The same applies to agriculture and fisheries. Northern Ireland faces the same problems as the rest of the United Kingdom, so the case for restricting allowances there has not been made. We strongly suspect that the restrictions are designed to bring us more in line with the requirements of the EU tax committee.

I have another question for the Minister. The terms of the new clause indicate that the capital allowances for agriculture are to be restricted in a way that is devolved to the Department of Agriculture for Northern Ireland. That is somewhat remarkable, as it means that the power, not only to authorise specific items of expenditure on agriculture, but to specify persons, is to be at the discretion of that department. Officials in that department will be able to decide that one person gets the capital allowance, but that another person does not. That is a remarkable provision for the House to approve: instead of setting out tax liabilities in rules and regulations, we are now devolving that power to the say-so of officials at the Department of Agriculture for Northern Ireland. Perhaps the Minister can tell us why the rules cannot appear on the face of the new clause.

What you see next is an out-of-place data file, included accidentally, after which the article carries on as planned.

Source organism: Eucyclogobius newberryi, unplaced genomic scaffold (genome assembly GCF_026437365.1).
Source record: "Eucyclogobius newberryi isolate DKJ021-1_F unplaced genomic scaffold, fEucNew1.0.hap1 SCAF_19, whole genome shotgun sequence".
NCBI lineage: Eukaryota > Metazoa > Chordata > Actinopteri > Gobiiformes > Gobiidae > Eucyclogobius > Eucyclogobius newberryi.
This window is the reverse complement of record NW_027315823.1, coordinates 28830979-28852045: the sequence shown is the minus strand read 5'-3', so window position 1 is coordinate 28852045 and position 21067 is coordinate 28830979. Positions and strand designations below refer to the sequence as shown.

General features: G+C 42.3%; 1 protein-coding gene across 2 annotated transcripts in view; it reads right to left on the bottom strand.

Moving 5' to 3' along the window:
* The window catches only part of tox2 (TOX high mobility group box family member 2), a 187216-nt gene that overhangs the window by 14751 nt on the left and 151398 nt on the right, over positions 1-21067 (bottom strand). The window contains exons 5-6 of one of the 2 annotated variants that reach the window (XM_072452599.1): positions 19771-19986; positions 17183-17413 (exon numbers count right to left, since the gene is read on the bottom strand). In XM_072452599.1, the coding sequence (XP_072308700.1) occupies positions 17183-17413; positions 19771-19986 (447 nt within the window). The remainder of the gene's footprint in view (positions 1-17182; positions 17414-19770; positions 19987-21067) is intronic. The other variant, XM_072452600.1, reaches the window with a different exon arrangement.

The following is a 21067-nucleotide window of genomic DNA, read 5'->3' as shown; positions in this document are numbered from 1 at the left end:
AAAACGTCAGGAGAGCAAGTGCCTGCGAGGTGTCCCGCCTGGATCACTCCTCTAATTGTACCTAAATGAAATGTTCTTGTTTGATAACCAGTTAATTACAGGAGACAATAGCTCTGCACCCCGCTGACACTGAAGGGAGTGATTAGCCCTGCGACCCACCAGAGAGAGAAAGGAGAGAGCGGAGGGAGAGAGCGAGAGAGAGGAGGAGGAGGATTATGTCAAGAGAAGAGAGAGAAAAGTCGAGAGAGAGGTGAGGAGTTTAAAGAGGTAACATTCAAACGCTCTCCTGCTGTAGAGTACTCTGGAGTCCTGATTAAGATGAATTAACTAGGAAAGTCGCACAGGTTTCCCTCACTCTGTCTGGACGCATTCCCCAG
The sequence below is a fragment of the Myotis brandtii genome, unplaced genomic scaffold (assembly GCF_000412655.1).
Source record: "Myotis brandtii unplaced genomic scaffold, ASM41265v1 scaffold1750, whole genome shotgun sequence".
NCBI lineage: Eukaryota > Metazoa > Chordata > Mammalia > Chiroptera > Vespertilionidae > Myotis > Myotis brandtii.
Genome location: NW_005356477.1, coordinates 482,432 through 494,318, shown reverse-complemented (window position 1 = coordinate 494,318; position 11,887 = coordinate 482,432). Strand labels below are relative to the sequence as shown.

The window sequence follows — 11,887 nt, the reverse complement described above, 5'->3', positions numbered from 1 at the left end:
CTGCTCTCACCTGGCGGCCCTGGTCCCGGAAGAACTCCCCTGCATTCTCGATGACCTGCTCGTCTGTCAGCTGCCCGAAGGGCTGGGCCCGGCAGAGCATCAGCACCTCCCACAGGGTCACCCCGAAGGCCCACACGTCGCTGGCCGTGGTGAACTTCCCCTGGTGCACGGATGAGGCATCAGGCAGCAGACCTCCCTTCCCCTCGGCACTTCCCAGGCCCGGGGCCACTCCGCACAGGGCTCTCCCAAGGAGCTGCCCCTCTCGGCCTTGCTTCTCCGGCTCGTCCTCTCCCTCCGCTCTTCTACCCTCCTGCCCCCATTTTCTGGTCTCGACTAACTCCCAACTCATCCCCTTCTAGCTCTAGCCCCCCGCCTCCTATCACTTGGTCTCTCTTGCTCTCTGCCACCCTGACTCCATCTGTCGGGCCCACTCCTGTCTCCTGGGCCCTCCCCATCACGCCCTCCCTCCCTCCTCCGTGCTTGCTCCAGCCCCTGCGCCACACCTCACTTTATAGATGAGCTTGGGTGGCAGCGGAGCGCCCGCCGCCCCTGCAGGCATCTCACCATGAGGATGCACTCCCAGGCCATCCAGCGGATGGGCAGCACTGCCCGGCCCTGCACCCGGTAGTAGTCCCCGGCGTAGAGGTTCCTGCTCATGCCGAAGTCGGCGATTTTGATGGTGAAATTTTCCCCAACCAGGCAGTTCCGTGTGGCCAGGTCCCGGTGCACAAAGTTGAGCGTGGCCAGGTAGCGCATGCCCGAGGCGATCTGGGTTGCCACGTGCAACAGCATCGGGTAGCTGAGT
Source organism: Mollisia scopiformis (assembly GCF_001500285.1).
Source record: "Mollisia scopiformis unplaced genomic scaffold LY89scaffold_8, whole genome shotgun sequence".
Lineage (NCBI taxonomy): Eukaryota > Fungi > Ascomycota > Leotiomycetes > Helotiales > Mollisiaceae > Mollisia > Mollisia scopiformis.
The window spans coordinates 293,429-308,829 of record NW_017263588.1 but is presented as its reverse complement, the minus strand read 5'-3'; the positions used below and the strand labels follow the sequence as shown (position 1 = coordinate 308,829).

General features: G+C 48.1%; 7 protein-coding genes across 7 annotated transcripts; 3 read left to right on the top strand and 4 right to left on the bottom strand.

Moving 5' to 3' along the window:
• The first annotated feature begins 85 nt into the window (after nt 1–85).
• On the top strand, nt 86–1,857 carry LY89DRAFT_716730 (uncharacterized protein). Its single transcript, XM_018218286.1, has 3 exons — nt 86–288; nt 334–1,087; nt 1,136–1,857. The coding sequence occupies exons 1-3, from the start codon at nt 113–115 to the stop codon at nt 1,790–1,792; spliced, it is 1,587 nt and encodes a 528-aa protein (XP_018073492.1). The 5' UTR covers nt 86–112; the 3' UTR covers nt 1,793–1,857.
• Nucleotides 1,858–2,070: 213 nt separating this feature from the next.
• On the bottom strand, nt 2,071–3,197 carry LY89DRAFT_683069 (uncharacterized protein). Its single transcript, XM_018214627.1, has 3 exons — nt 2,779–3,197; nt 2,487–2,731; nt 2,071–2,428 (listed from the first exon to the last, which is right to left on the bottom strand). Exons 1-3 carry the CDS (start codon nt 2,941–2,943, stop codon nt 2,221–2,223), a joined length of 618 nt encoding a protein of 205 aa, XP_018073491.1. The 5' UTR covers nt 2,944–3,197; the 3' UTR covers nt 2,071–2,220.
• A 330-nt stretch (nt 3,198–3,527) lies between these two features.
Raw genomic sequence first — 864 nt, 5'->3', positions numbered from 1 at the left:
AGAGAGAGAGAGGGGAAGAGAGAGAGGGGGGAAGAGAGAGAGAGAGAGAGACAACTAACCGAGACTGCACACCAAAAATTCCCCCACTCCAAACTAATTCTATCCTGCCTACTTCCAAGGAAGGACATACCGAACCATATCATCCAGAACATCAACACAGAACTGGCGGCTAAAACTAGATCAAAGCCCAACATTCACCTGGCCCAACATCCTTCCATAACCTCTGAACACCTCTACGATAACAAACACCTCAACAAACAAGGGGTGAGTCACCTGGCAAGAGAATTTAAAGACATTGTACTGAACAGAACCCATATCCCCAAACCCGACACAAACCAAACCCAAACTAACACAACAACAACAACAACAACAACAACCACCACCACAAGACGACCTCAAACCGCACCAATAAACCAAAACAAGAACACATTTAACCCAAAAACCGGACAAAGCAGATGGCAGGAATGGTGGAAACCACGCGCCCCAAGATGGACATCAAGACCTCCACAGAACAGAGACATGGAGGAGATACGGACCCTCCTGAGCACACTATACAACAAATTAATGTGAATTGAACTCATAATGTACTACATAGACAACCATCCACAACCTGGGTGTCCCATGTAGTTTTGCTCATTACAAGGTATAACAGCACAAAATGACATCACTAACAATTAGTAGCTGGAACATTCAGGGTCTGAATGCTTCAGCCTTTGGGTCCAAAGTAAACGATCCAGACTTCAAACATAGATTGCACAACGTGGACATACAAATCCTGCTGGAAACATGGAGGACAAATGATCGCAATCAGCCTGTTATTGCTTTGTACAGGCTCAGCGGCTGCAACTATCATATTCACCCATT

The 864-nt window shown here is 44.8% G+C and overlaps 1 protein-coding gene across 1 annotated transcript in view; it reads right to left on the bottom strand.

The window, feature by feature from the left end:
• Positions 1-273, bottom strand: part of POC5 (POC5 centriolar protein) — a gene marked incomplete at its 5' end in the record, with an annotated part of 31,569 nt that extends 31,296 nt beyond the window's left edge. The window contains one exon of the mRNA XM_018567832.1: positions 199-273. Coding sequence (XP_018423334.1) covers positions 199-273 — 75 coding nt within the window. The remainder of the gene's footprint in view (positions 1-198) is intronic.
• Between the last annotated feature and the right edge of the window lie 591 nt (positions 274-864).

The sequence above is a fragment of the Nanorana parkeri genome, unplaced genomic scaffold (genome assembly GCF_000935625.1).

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My real point is that we are beginning to see the results of the Government's weakness in respect of European Union tax harmonisation. In 1997, they agreed to a code and they said that they would abide by it. Now, although the Government proudly announced certain tax measures last year and now want to introduce them, those measures are under review by that tax committee. In effect, the judgment of the House on matters of taxation has become subservient to a European Union committee over which we have no control. Those are the facts and we require an explanation.